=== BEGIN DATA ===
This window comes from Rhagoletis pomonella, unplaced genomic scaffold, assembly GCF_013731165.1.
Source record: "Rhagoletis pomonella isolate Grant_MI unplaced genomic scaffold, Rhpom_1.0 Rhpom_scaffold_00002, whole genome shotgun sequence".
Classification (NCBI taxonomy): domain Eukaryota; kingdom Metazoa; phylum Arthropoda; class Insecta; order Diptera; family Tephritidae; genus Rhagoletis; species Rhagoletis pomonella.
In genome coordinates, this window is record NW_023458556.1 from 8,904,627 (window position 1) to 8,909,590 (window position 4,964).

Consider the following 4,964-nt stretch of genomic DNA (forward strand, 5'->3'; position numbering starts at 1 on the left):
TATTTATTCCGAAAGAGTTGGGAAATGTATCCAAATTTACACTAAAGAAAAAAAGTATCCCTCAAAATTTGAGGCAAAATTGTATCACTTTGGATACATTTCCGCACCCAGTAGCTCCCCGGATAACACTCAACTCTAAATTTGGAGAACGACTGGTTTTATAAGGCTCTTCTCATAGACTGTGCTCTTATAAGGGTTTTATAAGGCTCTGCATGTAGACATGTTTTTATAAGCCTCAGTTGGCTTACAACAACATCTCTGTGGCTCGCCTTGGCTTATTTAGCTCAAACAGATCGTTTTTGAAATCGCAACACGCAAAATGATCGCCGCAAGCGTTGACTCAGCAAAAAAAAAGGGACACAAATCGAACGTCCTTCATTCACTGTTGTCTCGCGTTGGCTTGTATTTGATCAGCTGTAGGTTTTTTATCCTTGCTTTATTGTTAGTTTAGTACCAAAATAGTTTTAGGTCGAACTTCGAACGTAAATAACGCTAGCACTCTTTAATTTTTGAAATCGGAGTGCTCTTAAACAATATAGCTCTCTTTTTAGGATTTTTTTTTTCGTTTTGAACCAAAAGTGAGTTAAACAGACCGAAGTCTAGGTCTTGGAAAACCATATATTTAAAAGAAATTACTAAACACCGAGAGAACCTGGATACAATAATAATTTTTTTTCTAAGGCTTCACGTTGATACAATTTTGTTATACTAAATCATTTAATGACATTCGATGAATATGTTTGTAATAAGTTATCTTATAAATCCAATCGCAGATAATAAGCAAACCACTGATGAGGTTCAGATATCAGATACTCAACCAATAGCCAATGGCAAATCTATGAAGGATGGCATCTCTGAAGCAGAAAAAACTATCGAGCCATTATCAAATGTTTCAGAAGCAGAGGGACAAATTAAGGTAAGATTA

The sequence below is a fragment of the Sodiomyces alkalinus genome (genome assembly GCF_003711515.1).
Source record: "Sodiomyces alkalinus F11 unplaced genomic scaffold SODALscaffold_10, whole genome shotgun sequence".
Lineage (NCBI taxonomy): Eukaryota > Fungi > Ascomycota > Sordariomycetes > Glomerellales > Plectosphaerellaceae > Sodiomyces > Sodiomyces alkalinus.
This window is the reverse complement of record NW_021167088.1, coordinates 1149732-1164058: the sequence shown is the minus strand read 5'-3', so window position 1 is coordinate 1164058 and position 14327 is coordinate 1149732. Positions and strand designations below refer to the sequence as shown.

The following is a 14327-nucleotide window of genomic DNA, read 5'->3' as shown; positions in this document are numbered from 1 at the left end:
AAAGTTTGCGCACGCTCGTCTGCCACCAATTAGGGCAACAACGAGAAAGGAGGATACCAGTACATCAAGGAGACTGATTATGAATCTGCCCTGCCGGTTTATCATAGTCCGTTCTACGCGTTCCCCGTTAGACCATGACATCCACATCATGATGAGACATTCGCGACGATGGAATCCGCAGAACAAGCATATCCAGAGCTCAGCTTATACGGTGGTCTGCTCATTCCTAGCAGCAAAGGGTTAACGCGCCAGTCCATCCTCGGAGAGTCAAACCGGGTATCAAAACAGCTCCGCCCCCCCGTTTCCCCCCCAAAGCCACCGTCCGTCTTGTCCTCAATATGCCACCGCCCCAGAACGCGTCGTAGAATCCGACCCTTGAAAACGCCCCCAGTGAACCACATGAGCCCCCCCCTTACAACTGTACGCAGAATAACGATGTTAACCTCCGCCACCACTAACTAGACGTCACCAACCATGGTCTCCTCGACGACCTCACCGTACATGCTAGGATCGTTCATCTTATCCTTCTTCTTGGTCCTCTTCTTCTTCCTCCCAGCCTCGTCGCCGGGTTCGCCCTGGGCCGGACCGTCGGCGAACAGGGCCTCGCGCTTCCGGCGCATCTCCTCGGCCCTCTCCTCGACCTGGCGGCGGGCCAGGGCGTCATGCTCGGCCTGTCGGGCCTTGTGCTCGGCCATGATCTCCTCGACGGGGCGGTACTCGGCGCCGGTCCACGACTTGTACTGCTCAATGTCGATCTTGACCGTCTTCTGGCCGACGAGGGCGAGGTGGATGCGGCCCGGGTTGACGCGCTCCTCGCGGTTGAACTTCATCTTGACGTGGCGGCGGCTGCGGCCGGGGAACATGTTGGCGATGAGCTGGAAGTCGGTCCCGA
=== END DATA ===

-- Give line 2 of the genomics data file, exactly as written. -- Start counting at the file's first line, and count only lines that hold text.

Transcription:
Source record: "Rhagoletis pomonella isolate Grant_MI unplaced genomic scaffold, Rhpom_1.0 Rhpom_scaffold_00002, whole genome shotgun sequence".